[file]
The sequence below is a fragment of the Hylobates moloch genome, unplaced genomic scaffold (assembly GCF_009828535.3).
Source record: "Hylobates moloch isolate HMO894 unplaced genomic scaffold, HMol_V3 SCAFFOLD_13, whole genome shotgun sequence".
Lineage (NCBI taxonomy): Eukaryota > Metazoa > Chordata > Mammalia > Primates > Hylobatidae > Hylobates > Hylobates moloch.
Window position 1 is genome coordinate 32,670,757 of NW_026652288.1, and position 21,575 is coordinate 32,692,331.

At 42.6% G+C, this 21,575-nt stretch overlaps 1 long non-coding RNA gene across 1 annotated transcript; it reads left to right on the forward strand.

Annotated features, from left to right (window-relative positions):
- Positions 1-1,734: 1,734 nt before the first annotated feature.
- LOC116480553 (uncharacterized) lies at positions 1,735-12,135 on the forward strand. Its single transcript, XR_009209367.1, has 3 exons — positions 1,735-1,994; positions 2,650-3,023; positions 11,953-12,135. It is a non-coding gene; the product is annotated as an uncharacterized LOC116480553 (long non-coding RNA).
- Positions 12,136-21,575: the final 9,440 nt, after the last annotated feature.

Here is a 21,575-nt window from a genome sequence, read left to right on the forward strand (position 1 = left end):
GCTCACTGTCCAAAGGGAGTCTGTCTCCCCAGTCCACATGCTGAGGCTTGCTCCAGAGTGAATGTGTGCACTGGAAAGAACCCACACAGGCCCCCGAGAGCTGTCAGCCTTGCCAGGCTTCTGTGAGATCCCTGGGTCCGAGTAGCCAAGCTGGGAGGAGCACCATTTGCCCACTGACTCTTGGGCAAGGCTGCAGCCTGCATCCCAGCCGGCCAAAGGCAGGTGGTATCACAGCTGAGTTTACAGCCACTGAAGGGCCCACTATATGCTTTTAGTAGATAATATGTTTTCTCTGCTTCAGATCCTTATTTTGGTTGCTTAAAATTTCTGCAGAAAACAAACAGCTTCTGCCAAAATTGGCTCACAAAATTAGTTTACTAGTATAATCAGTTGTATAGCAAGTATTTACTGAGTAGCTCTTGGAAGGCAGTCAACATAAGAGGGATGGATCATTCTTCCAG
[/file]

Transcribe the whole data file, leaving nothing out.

The sequence below is a fragment of the Hylobates moloch genome, unplaced genomic scaffold (assembly GCF_009828535.3).
Source record: "Hylobates moloch isolate HMO894 unplaced genomic scaffold, HMol_V3 SCAFFOLD_13, whole genome shotgun sequence".
Lineage (NCBI taxonomy): Eukaryota > Metazoa > Chordata > Mammalia > Primates > Hylobatidae > Hylobates > Hylobates moloch.
Window position 1 is genome coordinate 32,670,757 of NW_026652288.1, and position 21,575 is coordinate 32,692,331.

At 42.6% G+C, this 21,575-nt stretch overlaps 1 long non-coding RNA gene across 1 annotated transcript; it reads left to right on the forward strand.

Annotated features, from left to right (window-relative positions):
- Positions 1-1,734: 1,734 nt before the first annotated feature.
- LOC116480553 (uncharacterized) lies at positions 1,735-12,135 on the forward strand. Its single transcript, XR_009209367.1, has 3 exons — positions 1,735-1,994; positions 2,650-3,023; positions 11,953-12,135. It is a non-coding gene; the product is annotated as an uncharacterized LOC116480553 (long non-coding RNA).
- Positions 12,136-21,575: the final 9,440 nt, after the last annotated feature.

Here is a 21,575-nt window from a genome sequence, read left to right on the forward strand (position 1 = left end):
GCTCACTGTCCAAAGGGAGTCTGTCTCCCCAGTCCACATGCTGAGGCTTGCTCCAGAGTGAATGTGTGCACTGGAAAGAACCCACACAGGCCCCCGAGAGCTGTCAGCCTTGCCAGGCTTCTGTGAGATCCCTGGGTCCGAGTAGCCAAGCTGGGAGGAGCACCATTTGCCCACTGACTCTTGGGCAAGGCTGCAGCCTGCATCCCAGCCGGCCAAAGGCAGGTGGTATCACAGCTGAGTTTACAGCCACTGAAGGGCCCACTATATGCTTTTAGTAGATAATATGTTTTCTCTGCTTCAGATCCTTATTTTGGTTGCTTAAAATTTCTGCAGAAAACAAACAGCTTCTGCCAAAATTGGCTCACAAAATTAGTTTACTAGTATAATCAGTTGTATAGCAAGTATTTACTGAGTAGCTCTTGGAAGGCAGTCAACATAAGAGGGATGGATCATTCTTCCAG